Into all this comes this interruption of Advent. Advent, the weeks before Christmas, is a chance to remember the surprising interruption of God moving in the world at times and in places and through ways we could never have imagined. And Advent, which means arrival, emergence, appearance, is an opportunity to long for the reappearance of God with us, maybe where we haven’t been looking. Advent, these weeks before Christmas, is an invitation to interruption, to look for the new emergence of God in our consciousness. To see if God can stir faith, hope, and love in us. 

Let me pray for us.

The scriptures that ask God to show up again, or ask for help to see God where God already is, are weird. It’s like they have a hard time making up their minds whether this is a good thing or a bad thing. Because as much as anything else, Spirit of God seems to be disruptive. God’s presence always shifts and rearranges things. God provokes seeing differently, listening differently, … being differently.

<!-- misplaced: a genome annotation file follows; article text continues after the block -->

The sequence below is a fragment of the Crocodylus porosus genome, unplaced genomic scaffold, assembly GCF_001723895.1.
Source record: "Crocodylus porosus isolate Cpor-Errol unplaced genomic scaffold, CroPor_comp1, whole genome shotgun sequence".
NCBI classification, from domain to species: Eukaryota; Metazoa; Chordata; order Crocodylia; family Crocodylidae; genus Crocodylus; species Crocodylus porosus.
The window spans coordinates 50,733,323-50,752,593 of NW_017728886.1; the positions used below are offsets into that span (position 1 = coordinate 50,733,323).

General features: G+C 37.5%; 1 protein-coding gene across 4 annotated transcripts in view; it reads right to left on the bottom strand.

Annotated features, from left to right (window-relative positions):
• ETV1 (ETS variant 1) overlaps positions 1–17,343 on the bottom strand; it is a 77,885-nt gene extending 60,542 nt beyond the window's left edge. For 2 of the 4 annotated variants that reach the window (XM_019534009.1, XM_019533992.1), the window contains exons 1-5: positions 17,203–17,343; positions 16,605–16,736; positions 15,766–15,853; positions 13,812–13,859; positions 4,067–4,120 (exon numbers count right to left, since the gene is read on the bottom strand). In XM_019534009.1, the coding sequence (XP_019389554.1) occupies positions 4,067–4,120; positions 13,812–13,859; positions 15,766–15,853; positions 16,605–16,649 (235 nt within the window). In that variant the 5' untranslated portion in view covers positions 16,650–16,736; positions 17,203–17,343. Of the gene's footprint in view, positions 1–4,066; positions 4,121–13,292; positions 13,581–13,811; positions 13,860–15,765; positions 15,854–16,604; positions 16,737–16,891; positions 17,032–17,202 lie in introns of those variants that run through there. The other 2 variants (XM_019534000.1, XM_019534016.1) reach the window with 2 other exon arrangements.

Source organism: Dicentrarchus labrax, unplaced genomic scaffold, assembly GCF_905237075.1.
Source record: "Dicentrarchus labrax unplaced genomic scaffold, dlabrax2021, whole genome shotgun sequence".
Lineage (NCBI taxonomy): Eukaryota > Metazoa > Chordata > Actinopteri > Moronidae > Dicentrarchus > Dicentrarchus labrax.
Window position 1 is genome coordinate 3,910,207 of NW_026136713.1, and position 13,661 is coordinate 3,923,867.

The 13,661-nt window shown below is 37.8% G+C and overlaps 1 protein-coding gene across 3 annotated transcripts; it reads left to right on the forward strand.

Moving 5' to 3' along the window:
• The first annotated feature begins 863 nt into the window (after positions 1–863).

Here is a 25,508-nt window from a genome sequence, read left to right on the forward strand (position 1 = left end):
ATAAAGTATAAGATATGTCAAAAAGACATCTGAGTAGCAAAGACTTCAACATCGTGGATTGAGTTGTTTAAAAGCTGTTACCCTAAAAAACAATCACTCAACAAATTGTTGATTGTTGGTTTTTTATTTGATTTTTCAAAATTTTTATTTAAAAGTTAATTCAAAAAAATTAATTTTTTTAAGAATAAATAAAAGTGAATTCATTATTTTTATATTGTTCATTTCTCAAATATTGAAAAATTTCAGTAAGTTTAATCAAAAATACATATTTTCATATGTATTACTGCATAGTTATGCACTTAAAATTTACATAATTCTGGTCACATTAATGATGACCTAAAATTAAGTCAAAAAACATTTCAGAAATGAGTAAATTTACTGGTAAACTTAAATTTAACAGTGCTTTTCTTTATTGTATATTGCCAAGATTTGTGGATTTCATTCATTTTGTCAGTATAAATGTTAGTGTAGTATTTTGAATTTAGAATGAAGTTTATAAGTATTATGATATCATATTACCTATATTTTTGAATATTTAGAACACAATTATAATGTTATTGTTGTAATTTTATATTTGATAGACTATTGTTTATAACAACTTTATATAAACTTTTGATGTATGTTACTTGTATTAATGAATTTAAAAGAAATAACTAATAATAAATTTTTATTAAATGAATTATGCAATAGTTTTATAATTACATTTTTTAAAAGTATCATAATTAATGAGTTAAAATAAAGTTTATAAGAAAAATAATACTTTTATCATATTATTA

Take this one for instance, from the old prophet Malachi.

Malachi 3:1-2 (Common English Bible)

1 Look, I am sending my messenger who will clear the path before me;

 suddenly the Lord whom you are seeking will come to his temple.

The messenger of the covenant in whom you take delight is coming,

says the Lord of heavenly forces.

2 Who can endure the day of his coming?

Who can withstand his appearance?

He is like the refiner’s fire or the cleaner’s soap.

These lines have captured people’s imaginations over the years. Maybe it’s because Malachi three is kind of a hopeful chapter – it’s about the end of exile, a time of homecoming and return to God and return to hope. Maybe it’s because in Chrisitan Bibles, it’s the last chapter of the last book of the Old Testament, and these lines point forward – the way for the next appearance of God with us. 

There are songs inspired by these verses. They can’t really make up their mind on tone, though. They can be kind of gentle and hopeful, like the Jesus movement one of this church’s past:

Purify my heart, let me be as gold and precious silver… Refiner’s fire…

Campy, but sweet…

Or they can be like the version you hear sung this time of year from Handel’s Messiah.

For he is like a refiner’s fire… and who shall stand when he appeareth…

It’s the classical music equivalent of heavy metal… fast, loud, kind of fearsome. 

Fire as metaphor for God is a good one.

We don’t live without fire, not long at least, or not around here. Fire warms and heats and cooks. Fire in industry makes things, cleans things, illuminates and purifies things.